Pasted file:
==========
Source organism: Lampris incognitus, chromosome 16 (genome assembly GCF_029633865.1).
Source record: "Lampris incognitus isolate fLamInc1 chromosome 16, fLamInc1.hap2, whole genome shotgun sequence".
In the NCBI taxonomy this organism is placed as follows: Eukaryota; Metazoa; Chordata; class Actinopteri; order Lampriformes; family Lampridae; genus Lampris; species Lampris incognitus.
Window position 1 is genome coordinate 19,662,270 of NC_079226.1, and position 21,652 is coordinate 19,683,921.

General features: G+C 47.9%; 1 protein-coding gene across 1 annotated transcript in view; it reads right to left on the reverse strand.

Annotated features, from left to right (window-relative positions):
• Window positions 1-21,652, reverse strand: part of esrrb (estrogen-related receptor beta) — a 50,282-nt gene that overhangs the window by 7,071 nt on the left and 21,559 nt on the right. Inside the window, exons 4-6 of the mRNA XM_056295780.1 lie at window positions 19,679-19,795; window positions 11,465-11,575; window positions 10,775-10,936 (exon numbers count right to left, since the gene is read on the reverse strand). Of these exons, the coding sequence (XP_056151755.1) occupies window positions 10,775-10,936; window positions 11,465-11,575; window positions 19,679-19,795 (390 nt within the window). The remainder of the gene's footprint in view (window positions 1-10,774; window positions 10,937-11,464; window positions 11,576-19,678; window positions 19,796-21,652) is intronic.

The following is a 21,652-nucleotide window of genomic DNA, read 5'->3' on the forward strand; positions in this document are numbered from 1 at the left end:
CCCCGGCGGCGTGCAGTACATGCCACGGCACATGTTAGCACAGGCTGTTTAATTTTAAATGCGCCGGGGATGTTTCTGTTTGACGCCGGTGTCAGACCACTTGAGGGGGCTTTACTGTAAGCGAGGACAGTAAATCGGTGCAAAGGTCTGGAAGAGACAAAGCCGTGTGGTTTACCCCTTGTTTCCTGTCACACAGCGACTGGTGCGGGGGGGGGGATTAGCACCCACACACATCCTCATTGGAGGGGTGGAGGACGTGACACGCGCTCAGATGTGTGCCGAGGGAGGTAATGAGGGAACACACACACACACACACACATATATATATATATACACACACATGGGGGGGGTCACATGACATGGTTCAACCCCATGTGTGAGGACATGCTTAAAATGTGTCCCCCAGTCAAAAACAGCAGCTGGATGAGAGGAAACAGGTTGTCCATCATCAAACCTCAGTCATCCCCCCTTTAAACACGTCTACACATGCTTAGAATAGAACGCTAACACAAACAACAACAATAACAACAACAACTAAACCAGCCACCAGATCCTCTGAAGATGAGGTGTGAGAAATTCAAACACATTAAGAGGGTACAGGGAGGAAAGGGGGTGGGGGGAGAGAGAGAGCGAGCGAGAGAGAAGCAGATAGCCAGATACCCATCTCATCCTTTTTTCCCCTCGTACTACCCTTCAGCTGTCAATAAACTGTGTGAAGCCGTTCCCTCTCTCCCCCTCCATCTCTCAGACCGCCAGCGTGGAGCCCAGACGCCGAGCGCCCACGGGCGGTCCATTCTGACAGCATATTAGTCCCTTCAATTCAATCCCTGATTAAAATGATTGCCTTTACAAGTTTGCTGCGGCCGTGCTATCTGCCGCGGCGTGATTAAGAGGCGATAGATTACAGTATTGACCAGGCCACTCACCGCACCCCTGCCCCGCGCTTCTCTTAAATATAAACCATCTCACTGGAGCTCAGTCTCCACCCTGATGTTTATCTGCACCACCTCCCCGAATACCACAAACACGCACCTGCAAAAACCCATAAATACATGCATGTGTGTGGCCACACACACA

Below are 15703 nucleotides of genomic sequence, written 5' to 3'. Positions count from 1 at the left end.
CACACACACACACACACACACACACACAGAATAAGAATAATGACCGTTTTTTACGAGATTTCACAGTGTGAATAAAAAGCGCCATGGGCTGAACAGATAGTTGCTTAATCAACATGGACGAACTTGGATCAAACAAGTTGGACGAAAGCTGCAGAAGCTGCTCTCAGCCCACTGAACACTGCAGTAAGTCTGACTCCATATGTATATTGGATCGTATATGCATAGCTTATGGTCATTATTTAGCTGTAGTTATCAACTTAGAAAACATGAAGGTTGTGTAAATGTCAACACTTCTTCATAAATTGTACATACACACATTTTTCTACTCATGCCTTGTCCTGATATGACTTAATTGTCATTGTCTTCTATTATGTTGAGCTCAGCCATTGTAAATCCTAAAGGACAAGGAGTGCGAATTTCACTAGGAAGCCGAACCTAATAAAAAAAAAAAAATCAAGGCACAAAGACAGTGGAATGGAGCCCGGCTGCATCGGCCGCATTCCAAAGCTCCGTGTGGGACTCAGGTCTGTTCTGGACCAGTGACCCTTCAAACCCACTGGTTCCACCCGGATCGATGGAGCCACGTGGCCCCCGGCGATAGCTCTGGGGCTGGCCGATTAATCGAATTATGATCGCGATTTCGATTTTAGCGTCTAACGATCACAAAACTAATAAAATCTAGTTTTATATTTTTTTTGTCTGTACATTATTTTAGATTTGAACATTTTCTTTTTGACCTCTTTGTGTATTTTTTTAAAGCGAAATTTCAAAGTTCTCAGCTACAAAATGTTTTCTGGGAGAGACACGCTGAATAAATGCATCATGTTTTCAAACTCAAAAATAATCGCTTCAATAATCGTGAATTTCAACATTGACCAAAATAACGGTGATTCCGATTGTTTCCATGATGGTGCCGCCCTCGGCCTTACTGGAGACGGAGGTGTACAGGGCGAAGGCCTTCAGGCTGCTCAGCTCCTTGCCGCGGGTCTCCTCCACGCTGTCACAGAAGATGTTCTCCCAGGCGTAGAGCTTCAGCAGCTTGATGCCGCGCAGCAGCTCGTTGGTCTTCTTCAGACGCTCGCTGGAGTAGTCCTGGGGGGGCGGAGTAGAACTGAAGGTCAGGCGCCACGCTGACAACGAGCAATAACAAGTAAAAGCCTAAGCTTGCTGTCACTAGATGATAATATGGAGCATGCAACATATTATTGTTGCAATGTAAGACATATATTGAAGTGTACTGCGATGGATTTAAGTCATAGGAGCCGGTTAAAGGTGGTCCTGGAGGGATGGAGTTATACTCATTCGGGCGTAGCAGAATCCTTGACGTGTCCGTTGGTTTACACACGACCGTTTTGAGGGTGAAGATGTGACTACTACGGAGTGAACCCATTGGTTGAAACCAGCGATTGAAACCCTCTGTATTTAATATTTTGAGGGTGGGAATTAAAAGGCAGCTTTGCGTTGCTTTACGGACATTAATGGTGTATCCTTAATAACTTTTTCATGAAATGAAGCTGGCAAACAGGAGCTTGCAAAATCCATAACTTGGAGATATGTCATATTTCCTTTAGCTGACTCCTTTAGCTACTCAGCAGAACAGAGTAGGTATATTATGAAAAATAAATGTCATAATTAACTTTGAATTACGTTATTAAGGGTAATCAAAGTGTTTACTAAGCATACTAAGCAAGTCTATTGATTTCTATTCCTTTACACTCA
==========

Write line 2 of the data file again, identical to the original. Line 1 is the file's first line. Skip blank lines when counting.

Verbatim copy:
Source record: "Lampris incognitus isolate fLamInc1 chromosome 16, fLamInc1.hap2, whole genome shotgun sequence".